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Walden Magazine // Feb 21, 2018

From the Field: Live Long and Live Well

Micah Griffin
Micah Griffin.

“Everyone deserves access to answers about their own health. Often, African-American men are diagnosed later and die more often from a variety of preventable diseases compared to women and other racial and ethnic groups. Heal Our People Incorporated’s mission is to enhance the lives of these men through campaigns to improve overall health and access to services, academic success, and training in fatherhood so they can function more productively in their families, careers, schools, and communities.

I created the Shape-Up Men’s Barbershop health initiative for Heal Our People to educate men about and screen them for diabetes, hypertension, and HIV/AIDS. We held a men’s health fair at the Y in 2015 and started holding events at Exclusive Kutz Barbershop and Lounge in Salisbury, North Carolina, in 2017. At our first barbershop event, we screened 21 men for high blood pressure and tested 10 participants for HIV/AIDS. We distributed health literature to more than 60 participants, provided healthy snacks, and offered $5 off haircuts for any men who completed a health screening or HIV test.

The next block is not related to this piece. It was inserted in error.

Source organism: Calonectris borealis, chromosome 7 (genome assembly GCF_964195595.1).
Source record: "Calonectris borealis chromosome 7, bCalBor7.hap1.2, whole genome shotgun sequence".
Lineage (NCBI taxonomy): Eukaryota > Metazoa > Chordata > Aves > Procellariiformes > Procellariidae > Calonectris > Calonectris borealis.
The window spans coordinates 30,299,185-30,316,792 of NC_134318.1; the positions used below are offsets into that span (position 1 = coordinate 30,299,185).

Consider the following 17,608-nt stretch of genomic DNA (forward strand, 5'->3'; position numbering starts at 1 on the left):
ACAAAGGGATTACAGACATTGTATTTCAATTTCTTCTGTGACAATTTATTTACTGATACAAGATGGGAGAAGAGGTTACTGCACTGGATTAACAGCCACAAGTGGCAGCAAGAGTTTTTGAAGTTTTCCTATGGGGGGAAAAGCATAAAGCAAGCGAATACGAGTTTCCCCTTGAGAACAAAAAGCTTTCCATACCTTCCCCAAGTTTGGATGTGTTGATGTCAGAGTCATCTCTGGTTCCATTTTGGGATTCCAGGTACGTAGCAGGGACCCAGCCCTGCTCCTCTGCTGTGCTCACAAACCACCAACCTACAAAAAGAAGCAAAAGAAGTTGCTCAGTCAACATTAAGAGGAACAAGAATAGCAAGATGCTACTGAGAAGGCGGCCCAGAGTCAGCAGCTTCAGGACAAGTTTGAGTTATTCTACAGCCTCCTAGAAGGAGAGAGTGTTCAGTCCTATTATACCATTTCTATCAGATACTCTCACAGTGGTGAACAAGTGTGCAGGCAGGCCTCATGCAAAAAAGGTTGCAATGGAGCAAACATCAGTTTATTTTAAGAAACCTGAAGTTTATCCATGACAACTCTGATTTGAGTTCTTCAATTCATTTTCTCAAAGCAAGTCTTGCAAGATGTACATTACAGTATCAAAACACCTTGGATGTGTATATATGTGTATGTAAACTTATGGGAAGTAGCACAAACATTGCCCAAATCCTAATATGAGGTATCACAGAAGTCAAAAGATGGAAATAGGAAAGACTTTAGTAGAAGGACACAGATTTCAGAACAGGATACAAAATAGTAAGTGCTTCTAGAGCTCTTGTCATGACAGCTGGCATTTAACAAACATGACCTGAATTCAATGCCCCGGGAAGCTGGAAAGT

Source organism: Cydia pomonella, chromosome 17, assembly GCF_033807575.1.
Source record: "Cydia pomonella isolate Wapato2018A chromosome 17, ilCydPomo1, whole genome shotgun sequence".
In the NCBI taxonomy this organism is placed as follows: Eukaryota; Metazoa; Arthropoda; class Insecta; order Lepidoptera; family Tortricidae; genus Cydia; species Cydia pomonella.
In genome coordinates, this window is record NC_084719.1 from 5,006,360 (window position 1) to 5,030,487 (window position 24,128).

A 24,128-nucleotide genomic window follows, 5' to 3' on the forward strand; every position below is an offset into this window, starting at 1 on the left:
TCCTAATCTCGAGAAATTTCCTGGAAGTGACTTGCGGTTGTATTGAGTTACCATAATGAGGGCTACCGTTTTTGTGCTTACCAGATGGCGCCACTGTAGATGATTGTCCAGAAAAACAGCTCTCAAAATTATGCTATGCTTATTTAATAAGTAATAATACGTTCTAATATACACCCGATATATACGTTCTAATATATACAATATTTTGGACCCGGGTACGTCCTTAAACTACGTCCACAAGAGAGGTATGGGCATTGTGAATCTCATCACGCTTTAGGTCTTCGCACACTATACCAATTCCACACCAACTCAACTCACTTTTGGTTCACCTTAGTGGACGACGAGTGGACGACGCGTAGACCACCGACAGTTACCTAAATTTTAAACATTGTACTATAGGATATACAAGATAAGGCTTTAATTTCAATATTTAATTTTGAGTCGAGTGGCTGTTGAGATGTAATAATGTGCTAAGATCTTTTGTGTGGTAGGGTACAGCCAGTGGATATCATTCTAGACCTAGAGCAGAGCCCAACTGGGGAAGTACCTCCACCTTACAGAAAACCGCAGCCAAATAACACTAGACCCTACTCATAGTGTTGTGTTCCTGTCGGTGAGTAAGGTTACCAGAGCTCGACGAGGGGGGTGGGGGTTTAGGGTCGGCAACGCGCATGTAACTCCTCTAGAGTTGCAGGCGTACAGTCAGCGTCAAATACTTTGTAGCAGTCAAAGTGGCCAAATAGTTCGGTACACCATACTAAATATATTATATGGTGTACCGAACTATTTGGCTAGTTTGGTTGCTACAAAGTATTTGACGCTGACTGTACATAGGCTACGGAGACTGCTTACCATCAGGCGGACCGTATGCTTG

Micah Griffin speaking with a client.

The men in our community were extremely receptive to the services, and many volunteered to get HIV testing when they noticed we were offering them free of charge. We plan to expand to two other barbershops and include screenings for diabetes and prostate cancer in the future. I am excited about changing the narrative and moving the needle on African-American health disparities to ensure our community members can live long and live well.”

— Micah Griffin ’15 is a Master of Healthcare Administration graduate, PhD in Health Services student, and 2015 Scholar of Change. He is the founder and chairman of Heal Our People Incorporated. He recently relocated to serve as director of Student Health & Counseling Services at Alabama A&M University. Heal Our People will continue to serve the people of North Carolina, but Griffin plans to bring some of the services to Alabama as well.